Ilutlle Nixon, 'it, of Waco, a student
In the Mai llu ail plane school, was
killed here this morning while mak
ing a practice flight over tho city.
Leaving the aviation field. Mrs. Nix
on's machine failed to got sufficient
elevation and struck telephone wires,
causing it to fall. Mrs. Nixon was
crushed beneath the engine.
LONDON, July 3. King I
George has directed that the
t American Flag be flown from I
I the towor of the houses of par- t
llument on the Fourth of July, I
Amerlcnn Independence dav I
...... ...... ....... ......4
YANKEE GUNNERY
TRIUMPHS OVER
T
At Least One Submersible
Destroyed; No American
Life or Ship Lost.
ENEMY WELL INFORMED
Attacks Troop Ships This
Side of Danger Zone on
Night of June 22.
MANY TORPEDOES LAUNCHED
All Miss Mark; Grenades Used
in Defense; Wreckage nnd
Oil Prove Hits Made.
WASHINGTON, July 3. Sufe ar
rival at a French port of tv last ships
of the first American overseas expe
dition wus announced tonight by Sec
retury Daniels In a statement reveal
ing that twice on tho way across the
Atlantic, Gorman submarines at
laiked the ships In force and were
fought off by convoying Alnerlran
warships.
Tho Amerirans did not lose a man,
a ship or unlmal. At least one of the
undersea enemies wus destroyed.
Tho work of spies, thru whom the
Germans knew secrets of the expe
dition, is disclosed by Ihe news that
the first attack wus made fnr at sea,
before the transports and their con
voys rem hd the point at which
rendezvous hud been arranged with
the American destroyer flotilla oper
ntmK In European waters. Tho sub
marine commanders apparently knew
whrro and when to ex poet the Ameri
cans bound for the fighting lines In
France, and were asssmbled in force
to meet them.
It was Just a week after tho first
trf.ops landed that the last vessels put
Into a French port. They were slower
craft, cnrrylng supplies and horses.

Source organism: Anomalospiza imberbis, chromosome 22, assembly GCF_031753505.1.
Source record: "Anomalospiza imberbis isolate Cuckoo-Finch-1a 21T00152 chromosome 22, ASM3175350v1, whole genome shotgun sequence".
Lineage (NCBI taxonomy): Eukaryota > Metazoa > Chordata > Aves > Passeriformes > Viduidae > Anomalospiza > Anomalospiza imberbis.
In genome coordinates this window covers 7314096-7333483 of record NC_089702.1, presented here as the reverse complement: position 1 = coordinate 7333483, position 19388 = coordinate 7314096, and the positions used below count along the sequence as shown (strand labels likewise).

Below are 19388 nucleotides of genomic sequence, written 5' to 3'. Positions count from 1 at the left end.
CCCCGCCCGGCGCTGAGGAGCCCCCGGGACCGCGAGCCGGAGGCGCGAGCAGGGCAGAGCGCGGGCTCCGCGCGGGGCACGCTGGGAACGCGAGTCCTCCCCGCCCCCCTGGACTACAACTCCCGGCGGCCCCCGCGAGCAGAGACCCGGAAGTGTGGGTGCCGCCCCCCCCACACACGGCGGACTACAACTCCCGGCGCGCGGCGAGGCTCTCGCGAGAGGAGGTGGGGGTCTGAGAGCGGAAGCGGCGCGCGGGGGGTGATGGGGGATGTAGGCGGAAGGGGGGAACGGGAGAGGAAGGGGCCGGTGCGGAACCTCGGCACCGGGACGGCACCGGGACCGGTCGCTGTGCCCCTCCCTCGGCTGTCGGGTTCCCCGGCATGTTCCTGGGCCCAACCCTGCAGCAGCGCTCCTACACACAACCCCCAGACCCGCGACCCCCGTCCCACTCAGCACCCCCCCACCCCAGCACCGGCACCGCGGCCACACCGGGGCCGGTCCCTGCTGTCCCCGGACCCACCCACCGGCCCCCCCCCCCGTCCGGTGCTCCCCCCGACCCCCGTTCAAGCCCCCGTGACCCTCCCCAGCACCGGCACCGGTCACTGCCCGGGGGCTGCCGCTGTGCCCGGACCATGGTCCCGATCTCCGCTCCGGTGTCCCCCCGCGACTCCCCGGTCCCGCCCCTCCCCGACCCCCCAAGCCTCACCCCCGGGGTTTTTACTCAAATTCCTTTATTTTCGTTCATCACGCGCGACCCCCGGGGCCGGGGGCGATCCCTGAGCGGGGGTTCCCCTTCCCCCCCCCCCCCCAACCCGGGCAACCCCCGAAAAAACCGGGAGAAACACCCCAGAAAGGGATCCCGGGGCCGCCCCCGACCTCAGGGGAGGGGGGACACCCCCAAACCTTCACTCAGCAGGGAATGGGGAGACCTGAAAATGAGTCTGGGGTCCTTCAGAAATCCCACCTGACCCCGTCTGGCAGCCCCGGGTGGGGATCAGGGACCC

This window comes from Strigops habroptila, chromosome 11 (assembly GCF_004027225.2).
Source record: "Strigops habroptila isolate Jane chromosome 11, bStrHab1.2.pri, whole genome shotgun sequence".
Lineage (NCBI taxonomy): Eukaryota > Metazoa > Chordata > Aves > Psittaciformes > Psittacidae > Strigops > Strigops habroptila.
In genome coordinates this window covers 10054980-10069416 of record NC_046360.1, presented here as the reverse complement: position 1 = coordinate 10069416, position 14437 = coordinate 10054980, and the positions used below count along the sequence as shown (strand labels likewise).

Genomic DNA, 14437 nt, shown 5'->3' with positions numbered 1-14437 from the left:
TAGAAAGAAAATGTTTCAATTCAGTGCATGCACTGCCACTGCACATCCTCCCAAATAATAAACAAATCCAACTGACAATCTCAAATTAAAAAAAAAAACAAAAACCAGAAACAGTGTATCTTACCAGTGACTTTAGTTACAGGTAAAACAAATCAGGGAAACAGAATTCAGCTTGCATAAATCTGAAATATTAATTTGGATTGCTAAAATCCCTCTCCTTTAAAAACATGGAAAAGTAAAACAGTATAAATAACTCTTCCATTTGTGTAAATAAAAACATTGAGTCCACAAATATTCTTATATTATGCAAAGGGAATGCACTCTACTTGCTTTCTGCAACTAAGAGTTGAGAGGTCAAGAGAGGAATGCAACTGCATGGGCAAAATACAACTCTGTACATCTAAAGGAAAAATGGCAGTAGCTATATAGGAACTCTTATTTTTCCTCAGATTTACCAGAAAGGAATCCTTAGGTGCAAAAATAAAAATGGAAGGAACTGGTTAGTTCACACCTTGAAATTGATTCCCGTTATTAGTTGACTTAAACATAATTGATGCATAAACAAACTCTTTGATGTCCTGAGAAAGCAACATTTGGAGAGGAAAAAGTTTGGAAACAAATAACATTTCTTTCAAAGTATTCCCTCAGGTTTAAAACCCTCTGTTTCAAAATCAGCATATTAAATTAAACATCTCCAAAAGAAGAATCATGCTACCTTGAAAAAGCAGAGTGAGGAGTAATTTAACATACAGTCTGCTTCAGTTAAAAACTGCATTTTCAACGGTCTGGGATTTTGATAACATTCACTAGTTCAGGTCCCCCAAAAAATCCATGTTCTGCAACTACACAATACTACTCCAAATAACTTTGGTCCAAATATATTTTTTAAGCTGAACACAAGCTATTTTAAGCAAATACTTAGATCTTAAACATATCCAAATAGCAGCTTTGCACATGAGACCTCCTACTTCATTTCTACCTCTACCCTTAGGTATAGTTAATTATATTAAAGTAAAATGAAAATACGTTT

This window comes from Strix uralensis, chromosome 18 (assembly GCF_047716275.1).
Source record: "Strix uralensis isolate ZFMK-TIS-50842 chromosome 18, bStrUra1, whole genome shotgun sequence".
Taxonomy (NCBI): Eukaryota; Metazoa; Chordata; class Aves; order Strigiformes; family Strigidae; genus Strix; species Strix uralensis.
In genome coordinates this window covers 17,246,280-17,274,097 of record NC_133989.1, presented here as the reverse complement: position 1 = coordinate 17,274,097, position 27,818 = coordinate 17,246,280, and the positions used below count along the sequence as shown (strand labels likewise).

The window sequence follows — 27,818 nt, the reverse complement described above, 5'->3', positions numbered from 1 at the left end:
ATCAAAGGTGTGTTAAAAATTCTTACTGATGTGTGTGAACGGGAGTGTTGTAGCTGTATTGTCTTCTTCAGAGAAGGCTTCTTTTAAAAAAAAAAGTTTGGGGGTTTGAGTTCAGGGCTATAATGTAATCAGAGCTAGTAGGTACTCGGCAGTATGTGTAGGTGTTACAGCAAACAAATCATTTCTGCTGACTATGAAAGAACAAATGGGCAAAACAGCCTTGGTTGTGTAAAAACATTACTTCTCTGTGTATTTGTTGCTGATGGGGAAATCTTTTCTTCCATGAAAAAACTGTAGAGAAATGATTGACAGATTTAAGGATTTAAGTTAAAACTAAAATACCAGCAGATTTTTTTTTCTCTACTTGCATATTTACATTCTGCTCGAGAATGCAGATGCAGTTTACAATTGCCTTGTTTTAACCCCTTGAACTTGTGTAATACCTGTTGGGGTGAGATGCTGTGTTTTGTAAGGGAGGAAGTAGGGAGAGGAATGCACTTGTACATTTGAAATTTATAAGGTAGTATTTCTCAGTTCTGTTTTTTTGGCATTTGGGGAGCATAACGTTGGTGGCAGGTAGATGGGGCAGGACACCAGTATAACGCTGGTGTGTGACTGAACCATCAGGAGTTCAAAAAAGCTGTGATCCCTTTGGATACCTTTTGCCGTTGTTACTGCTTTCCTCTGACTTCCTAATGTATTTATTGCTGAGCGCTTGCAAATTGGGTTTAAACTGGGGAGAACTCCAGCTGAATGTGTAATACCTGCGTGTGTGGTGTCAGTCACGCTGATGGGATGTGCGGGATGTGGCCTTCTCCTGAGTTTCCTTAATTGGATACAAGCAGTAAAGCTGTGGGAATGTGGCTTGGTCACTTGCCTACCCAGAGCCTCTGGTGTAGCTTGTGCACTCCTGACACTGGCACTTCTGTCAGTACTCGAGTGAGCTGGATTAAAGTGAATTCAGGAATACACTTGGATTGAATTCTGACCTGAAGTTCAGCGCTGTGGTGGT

Tho good news came to the navy
department late this afternoon from
Rear Adnfii.il Gleaves, commanding
the convoy squadron, and was made
public at once as an appropriate an
nouncement m the eve of tho Fourth
of July. Secretary Daniels' state
ment, which tells all of the story
deemed wise to publish, follows:
Fvrry Man Safely Landed.
"It is with the Joy of a great relief
that I onnnnunre to the people of the
I'nlted States the sufe arrival In
France of every fighting man nnd
every fighting ship.
"Now that the ' last vessel has
reached port it Is safe to disclose the
dangers that were encountered and
to tell the complete story of peril and
courage.
"The transports bearing our troops
were twice attacked by German sub
marines on the way across. On both
occasions the l.'-bnats were beaten off
with evcrv appearance of loss. Una
was certainly sunk and there Is rea
son to believe that the accurate fire
of our gunners sent others .to th
hoi torn.
"For purposes of convenience tho
expedition was divided Into con
tingents, each contingent including
troopships and naval escort de
signed lo keep off su'h German
lalders ns mm lit be met.
An ocean rendezvous had also been
arrunged with the American destroy
ers now operating In European waters
In order that tho passage of the dan
ger tone mli-'ht be attended by every
possible protection. ,
Kncniy Informed.
"The first attack took place at
10:30 on tho night of June 22. What
gives It peculiar nnd disturbing sig
nificance Is that our ships were set
upon st a point well this side of the
rendezvnii nnd In that part of tho
Atlantic presumably fre-3 from subma
rines. "Tho attack was made In force, al
tho the night miidn Impossible anv
exact count of th' lf-bou!s gathered
for what thry deemed a slaughter.
"The high seas convoy, circling
with their searchlights, answered
with heavy gunfire and Its accuracy
stands proved by the fact that the
torpedo discharge became Increas
ingly scattered and Inaccurate. It la
not known how many torpedoes were
launched, but flvo wero counted aa
they sped bv bow and stern,
"A second attack was launched a
few days later ngalnst another con
tingent. The point of assault was be
yond the rendezvous and our destroy
ers wore silling us a screen between
the transports nnd all harm. The re
sults of the battle wero In favor of
American gunnery.
Wreckage Proves lilt.
"Not alone did tho destroyers bold
the l'-bonts at a safe distance, but
their speed also resulted In ihe sink
ing of one submarine at least. Gre.
nades wero used in firing, u depm
charged exoloslve, timed to go off at
a certain distance under water. In
one Instil nee oil and wreckage covered
tho surface of tho sea after a shot
from u destroyer lit a periscope and
the reports make claim of sinking.
"Protected by our high sens con.,
vey, by our destroyers and bv French
war vessels, the contingent proceeded
and joined tho others In a French
port.
"The whole nation will relolce tb.it
.io great a peril Is passed for tho van
guard, of Uia men who will fight our
battles In Franco. No more thrilling
Fourth of July clebrallon could havo
been nrrunged than this glad news
that lifts the shadow. of dreud fioni
the heart of America."
TEUTON
OR